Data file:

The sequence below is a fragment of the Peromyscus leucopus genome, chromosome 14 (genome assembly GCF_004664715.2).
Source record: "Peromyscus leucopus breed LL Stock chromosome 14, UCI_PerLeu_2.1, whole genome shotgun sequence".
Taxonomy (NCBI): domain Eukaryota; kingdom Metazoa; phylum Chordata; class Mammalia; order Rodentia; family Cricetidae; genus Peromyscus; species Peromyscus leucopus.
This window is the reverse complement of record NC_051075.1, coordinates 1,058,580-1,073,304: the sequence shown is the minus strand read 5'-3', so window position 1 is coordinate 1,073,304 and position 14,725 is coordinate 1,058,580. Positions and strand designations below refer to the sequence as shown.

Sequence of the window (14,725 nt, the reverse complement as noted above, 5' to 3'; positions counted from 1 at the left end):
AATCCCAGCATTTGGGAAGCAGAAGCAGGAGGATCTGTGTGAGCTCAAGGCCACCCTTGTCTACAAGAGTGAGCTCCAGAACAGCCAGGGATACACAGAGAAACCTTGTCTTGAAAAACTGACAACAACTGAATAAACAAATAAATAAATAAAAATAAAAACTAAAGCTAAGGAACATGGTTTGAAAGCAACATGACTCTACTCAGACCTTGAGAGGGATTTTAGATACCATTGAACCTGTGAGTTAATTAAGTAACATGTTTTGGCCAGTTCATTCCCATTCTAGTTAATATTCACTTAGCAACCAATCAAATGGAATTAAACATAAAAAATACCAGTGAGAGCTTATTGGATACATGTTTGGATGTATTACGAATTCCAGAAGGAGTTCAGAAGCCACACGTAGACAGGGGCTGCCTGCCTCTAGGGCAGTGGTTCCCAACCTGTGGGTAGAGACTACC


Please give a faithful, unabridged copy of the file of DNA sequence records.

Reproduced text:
The sequence below is a fragment of the Peromyscus leucopus genome, chromosome 14 (genome assembly GCF_004664715.2).
Source record: "Peromyscus leucopus breed LL Stock chromosome 14, UCI_PerLeu_2.1, whole genome shotgun sequence".
Taxonomy (NCBI): domain Eukaryota; kingdom Metazoa; phylum Chordata; class Mammalia; order Rodentia; family Cricetidae; genus Peromyscus; species Peromyscus leucopus.
This window is the reverse complement of record NC_051075.1, coordinates 1,058,580-1,073,304: the sequence shown is the minus strand read 5'-3', so window position 1 is coordinate 1,073,304 and position 14,725 is coordinate 1,058,580. Positions and strand designations below refer to the sequence as shown.

Sequence of the window (14,725 nt, the reverse complement as noted above, 5' to 3'; positions counted from 1 at the left end):
AATCCCAGCATTTGGGAAGCAGAAGCAGGAGGATCTGTGTGAGCTCAAGGCCACCCTTGTCTACAAGAGTGAGCTCCAGAACAGCCAGGGATACACAGAGAAACCTTGTCTTGAAAAACTGACAACAACTGAATAAACAAATAAATAAATAAAAATAAAAACTAAAGCTAAGGAACATGGTTTGAAAGCAACATGACTCTACTCAGACCTTGAGAGGGATTTTAGATACCATTGAACCTGTGAGTTAATTAAGTAACATGTTTTGGCCAGTTCATTCCCATTCTAGTTAATATTCACTTAGCAACCAATCAAATGGAATTAAACATAAAAAATACCAGTGAGAGCTTATTGGATACATGTTTGGATGTATTACGAATTCCAGAAGGAGTTCAGAAGCCACACGTAGACAGGGGCTGCCTGCCTCTAGGGCAGTGGTTCCCAACCTGTGGGTAGAGACTACC